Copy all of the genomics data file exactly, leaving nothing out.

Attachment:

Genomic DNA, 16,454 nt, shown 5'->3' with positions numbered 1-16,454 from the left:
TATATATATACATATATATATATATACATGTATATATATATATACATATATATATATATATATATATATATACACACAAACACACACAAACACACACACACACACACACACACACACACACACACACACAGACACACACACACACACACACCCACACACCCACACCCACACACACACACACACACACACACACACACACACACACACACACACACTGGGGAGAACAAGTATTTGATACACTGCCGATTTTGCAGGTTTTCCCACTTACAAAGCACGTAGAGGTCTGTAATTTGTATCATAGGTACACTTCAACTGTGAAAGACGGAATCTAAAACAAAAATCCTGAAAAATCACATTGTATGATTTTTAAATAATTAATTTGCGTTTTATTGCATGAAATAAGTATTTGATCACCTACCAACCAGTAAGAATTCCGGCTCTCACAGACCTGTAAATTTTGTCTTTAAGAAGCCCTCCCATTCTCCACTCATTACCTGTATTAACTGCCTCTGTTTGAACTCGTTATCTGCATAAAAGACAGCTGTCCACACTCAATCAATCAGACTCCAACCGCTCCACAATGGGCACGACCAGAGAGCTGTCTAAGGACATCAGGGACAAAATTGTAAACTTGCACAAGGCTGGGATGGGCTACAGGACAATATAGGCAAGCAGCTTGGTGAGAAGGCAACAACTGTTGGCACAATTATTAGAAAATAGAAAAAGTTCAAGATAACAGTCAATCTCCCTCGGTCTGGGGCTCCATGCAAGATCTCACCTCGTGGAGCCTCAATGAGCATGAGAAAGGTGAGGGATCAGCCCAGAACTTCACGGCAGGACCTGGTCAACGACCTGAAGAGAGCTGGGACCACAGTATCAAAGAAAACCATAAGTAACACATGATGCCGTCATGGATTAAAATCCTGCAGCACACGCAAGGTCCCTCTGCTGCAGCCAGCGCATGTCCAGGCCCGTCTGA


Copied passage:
Genomic DNA, 16,454 nt, shown 5'->3' with positions numbered 1-16,454 from the left:
TATATATATACATATATATATATATACATGTATATATATATATACATATATATATATATATATATATATATACACACAAACACACACAAACACACACACACACACACACACACACACACACACACACACAGACACACACACACACACACACCCACACACCCACACCCACACACACACACACACACACACACACACACACACACACACACACACACTGGGGAGAACAAGTATTTGATACACTGCCGATTTTGCAGGTTTTCCCACTTACAAAGCACGTAGAGGTCTGTAATTTGTATCATAGGTACACTTCAACTGTGAAAGACGGAATCTAAAACAAAAATCCTGAAAAATCACATTGTATGATTTTTAAATAATTAATTTGCGTTTTATTGCATGAAATAAGTATTTGATCACCTACCAACCAGTAAGAATTCCGGCTCTCACAGACCTGTAAATTTTGTCTTTAAGAAGCCCTCCCATTCTCCACTCATTACCTGTATTAACTGCCTCTGTTTGAACTCGTTATCTGCATAAAAGACAGCTGTCCACACTCAATCAATCAGACTCCAACCGCTCCACAATGGGCACGACCAGAGAGCTGTCTAAGGACATCAGGGACAAAATTGTAAACTTGCACAAGGCTGGGATGGGCTACAGGACAATATAGGCAAGCAGCTTGGTGAGAAGGCAACAACTGTTGGCACAATTATTAGAAAATAGAAAAAGTTCAAGATAACAGTCAATCTCCCTCGGTCTGGGGCTCCATGCAAGATCTCACCTCGTGGAGCCTCAATGAGCATGAGAAAGGTGAGGGATCAGCCCAGAACTTCACGGCAGGACCTGGTCAACGACCTGAAGAGAGCTGGGACCACAGTATCAAAGAAAACCATAAGTAACACATGATGCCGTCATGGATTAAAATCCTGCAGCACACGCAAGGTCCCTCTGCTGCAGCCAGCGCATGTCCAGGCCCGTCTGA